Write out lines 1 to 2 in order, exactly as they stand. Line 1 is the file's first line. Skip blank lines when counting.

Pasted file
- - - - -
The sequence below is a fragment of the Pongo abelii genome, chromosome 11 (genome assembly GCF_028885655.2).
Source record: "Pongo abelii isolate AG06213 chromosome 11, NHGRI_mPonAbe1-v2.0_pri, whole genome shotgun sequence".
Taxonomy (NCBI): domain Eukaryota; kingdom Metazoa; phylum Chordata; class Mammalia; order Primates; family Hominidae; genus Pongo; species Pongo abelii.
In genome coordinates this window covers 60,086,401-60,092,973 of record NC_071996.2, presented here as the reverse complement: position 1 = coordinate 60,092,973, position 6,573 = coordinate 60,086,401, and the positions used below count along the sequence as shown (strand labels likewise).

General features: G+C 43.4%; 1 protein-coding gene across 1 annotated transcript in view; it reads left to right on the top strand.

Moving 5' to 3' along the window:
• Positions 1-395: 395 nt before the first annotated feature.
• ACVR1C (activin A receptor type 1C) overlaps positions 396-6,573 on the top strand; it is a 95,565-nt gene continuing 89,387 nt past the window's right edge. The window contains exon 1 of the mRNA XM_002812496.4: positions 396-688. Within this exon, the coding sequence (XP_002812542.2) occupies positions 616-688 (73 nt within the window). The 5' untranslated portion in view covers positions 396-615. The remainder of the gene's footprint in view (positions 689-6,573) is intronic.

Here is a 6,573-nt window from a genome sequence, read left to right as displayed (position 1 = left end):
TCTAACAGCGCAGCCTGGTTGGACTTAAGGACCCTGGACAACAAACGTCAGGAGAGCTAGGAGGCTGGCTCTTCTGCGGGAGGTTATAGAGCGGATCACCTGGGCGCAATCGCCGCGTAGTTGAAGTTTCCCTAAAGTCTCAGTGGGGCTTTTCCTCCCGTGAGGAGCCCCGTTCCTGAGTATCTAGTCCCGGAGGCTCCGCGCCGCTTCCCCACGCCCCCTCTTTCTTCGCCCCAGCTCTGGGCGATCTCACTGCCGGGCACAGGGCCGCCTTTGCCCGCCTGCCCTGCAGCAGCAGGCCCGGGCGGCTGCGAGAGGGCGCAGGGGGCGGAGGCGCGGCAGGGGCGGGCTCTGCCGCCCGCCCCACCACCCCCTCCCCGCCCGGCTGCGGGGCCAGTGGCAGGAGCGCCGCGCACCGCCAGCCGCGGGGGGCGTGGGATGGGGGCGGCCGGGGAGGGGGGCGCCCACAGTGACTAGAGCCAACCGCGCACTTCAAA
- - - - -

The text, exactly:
The sequence below is a fragment of the Pongo abelii genome, chromosome 11 (genome assembly GCF_028885655.2).
Source record: "Pongo abelii isolate AG06213 chromosome 11, NHGRI_mPonAbe1-v2.0_pri, whole genome shotgun sequence".